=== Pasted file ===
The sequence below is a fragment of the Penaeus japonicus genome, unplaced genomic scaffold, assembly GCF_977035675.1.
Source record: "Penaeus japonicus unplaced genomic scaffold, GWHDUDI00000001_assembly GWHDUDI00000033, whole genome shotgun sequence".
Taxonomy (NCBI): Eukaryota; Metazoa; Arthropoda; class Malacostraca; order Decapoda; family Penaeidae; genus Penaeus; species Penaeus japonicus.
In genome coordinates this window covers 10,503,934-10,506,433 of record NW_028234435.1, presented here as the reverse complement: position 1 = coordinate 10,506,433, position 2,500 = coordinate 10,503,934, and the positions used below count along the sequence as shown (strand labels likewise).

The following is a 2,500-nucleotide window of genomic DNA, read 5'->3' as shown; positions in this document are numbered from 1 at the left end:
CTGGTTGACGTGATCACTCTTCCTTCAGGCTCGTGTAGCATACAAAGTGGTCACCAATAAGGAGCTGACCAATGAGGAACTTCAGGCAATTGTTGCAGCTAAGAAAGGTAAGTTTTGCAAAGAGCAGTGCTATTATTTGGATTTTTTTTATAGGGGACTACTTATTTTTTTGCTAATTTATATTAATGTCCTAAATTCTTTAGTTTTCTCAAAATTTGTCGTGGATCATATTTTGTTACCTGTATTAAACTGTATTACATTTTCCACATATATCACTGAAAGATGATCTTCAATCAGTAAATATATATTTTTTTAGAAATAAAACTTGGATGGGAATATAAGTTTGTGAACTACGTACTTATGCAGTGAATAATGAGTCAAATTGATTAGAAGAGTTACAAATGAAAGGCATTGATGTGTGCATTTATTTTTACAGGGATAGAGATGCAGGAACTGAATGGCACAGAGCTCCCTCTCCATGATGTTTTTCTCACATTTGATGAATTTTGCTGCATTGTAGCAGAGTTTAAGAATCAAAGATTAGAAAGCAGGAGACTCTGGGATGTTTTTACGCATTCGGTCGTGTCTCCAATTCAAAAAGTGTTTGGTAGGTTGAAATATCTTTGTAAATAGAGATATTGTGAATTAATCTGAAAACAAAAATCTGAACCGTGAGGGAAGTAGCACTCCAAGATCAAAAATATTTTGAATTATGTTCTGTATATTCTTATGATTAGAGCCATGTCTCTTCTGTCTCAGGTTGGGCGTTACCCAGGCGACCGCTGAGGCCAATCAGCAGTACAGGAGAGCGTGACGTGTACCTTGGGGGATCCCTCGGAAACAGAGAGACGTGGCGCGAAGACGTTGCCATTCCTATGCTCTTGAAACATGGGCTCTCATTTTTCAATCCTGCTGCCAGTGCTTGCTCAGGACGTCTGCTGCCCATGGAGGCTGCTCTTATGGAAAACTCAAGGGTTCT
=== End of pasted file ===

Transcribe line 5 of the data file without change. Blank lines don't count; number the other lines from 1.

The following is a 2,500-nucleotide window of genomic DNA, read 5'->3' as shown; positions in this document are numbered from 1 at the left end: